Healthdirect Free Australian health advice you can count on.

Medical problem? Call 1800 022 222. If you need urgent medical help, call triple zero immediately

healthdirect Australia is a free service where you can talk to a nurse or doctor who can help you know what to do.

Alcohol may prevent medicines from working properly.

Alcohol may prevent medicines from working properly.
beginning of content

Medicines and alcohol

2-minute read

Alcohol can interact with some medicines, including those you can buy over the counter. Some of these interactions can be harmful or stop your medicine from working properly, so it’s important to know when it isn’t safe to mix the two.

How are medicines and alcohol metabolised?

Your liver breaks down much of the food, drinks, medicines and alcohol that enter your body. It does this through chemical reactions in the cells.

Chemical reactions in cells often need other chemicals called enzymes to speed them along. The cell uses particular enzymes to help them break down different substances.

In some cases, both medicines and alcohol use the same enzymes. The medicines and alcohol interfere with each other, with the result that some medicines can be made less effective, and some can become toxic.

There’s also the risk that alcohol enhances the side effects of some medicines and make them worse.

Problems from alcohol interacting with medicines

Problems can happen with many different medicines. The most common ones are antibiotics, antidepressants, painkillers, sleeping tablets and certain antihistamines used in cough and cold remedies as well as some travel and allergy medicines.

If you take the wrong medicine with alcohol, you can get:

It can take time for your body to metabolise alcohol and medicines, so you can have these symptoms even if you don’t take the medicine at exactly the same time as consuming alcohol.

Possible complications

There is a risk of serious complications such as:

Who is at greatest risk?

Women, older people and those with liver problems are at greatest risk. You are also at greater risk of you:

  • drink a lot of alcohol
  • are small
  • aren’t healthy

Safe use of medicines and alcohol

Always read the label of your medicine. If it carries a warning, avoid alcohol. It’s also best to seek doctor’s or pharmacist’s advice if you are unsure, and before you take any new medicine, including complementary (sometimes called natural or herbal) medicines.

Last reviewed: April 2018

Need more information?

These trusted information partners have more on this topic.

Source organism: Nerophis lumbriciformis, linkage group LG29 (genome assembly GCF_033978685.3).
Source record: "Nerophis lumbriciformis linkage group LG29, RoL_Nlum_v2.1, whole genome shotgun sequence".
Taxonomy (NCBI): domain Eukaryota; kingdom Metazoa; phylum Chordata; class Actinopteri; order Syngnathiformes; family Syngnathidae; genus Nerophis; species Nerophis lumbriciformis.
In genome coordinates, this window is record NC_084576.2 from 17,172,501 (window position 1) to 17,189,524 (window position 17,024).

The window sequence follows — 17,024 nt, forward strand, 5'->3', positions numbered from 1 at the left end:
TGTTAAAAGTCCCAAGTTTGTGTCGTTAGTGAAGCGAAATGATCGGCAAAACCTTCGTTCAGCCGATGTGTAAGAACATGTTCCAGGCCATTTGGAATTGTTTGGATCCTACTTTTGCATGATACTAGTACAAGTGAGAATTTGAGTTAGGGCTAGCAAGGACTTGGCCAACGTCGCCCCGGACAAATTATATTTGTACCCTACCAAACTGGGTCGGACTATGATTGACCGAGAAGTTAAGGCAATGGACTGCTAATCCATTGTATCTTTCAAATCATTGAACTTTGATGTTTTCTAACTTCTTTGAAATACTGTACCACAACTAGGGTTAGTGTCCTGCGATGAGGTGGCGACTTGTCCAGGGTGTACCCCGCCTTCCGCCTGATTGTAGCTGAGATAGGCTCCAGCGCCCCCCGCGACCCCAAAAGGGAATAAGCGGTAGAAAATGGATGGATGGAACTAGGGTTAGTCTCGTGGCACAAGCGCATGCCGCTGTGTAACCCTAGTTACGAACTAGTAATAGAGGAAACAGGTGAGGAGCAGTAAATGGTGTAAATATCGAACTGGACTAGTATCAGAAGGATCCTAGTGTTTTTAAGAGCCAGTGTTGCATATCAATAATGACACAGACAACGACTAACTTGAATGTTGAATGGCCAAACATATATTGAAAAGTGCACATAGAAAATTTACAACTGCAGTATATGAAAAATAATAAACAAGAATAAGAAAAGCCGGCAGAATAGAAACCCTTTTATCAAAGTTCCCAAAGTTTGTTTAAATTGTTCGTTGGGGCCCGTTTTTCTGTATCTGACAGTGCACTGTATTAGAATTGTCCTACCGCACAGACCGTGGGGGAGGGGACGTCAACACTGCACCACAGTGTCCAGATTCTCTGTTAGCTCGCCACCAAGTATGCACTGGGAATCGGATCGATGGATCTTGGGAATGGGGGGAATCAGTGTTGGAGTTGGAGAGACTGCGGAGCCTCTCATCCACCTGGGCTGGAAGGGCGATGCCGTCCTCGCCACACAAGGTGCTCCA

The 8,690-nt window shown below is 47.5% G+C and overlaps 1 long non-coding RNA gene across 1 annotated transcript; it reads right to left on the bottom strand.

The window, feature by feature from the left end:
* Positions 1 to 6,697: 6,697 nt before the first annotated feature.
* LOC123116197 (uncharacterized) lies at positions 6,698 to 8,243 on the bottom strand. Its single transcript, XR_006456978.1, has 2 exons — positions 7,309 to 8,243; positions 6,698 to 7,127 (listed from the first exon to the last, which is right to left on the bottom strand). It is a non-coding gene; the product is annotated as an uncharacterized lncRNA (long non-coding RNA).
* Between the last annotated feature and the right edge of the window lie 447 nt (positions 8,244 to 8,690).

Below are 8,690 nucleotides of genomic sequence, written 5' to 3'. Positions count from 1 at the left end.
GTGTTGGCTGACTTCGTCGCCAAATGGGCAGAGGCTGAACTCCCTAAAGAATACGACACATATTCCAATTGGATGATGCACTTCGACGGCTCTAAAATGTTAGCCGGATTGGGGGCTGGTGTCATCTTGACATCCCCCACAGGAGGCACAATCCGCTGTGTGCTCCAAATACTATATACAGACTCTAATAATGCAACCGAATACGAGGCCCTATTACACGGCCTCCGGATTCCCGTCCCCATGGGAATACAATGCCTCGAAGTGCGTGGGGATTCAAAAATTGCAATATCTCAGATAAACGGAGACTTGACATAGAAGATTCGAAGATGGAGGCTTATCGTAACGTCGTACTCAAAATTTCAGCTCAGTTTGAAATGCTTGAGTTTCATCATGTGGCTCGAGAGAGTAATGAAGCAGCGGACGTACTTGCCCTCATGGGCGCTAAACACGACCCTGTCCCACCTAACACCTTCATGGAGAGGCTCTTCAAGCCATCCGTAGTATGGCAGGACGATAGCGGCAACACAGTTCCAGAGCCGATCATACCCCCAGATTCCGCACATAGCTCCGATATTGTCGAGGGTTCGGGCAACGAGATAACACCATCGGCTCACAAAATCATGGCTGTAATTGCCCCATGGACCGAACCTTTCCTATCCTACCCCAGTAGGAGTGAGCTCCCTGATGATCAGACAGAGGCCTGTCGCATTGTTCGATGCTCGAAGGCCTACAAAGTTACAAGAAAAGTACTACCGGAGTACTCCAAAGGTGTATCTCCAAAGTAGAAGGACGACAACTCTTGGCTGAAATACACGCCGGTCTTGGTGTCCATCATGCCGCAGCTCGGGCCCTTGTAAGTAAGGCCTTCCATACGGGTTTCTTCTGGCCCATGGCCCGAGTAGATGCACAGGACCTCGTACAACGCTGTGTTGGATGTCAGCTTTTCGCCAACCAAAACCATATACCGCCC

Top results

Alcohol and medications

Alcohol can interact in harmful ways with many prescribed and over-the-counter medications, and with some herbal preparations. These interactions can change the effect of the alcohol and/or the medication.

Read more on Department of Veterans' Affairs website

Understanding drug interactions | Consumer Info | Medical Info | NPS MedicineWise

Find out what you can do to avoid unwanted interactions between your medicines, food & drink.

Read more on NPS MedicineWise website

Varenicline (Champix) | Therapeutic Goods Administration (TGA)

Safety advisory – risks of psychiatric symptoms and potential interaction with alcohol

Read more on TGA – Therapeutic Goods Administration website

Alcohol addiction | Alcohol | ReachOut Australia

There's a big difference between enjoying a drink and having an alcohol addiction. Knowing what the difference is can prevent the harmful effects of alcohol addiction.

Read more on ReachOut.com website

Alcoholism (Alcohol Dependence) | myVMC

Alcohol dependence is also known as alcoholism; however, health professionals tend not to use this term because of its potential to increase stigma and discrimination of the condition

Read more on myVMC – Virtual Medical Centre website

Liver and alcohol breakdown - myDr.com.au

Your liver is the main place in your body where alcohol is broken down. See what happens to the alcohol you drink.

Read more on myDr website

Alcohol hangovers | myVMC

An alcohol hangover refers to the mental, emotional and physical symptoms which an individual experiences after they have consumed alcohol. A hangover occurs when the person has recovered from the intoxicating effects of alcohol that is, when the body has metabolised or processed the alcohol consumed and is sober.

Read more on myVMC – Virtual Medical Centre website

Alcohol related harm | WayAhead

Australians are considered to consume large quantities of alcohol, with many drinking at harmful levels, including adolescents and young adults. While research indicates that alcohol consumption is decreasing in some age groups, alcohol-related harm remains a significant social and health issue within Australian

Read more on WayAhead Mental Health Association NSW website

Alcohol and Christmas: tips - myDr.com.au

Christmas can be a difficult time to manage your alcohol intake. myDr.com.au has 10 tips to see you through the festive season with your liver intact!

Read more on myDr website

Partying safely tips for teenagers - Better Health Channel

Don't advertise a party via SMS or the internet to limit the risk of gate-crashers and violent situations.

Read more on Better Health Channel website

Healthdirect 24hr 7 days a week hotline

24 hour health advice and information you can count on

1800 022 222

Government Accredited with over 140 information partners

We are a government-funded service, providing quality, approved health information

Australian Government, health department logo ACT Government logo New South Wales government, health department logo Northen Territory Government logo Government of South Australia, health department logo Tasmanian government logo Government of Western Australia, health department logo
Feedback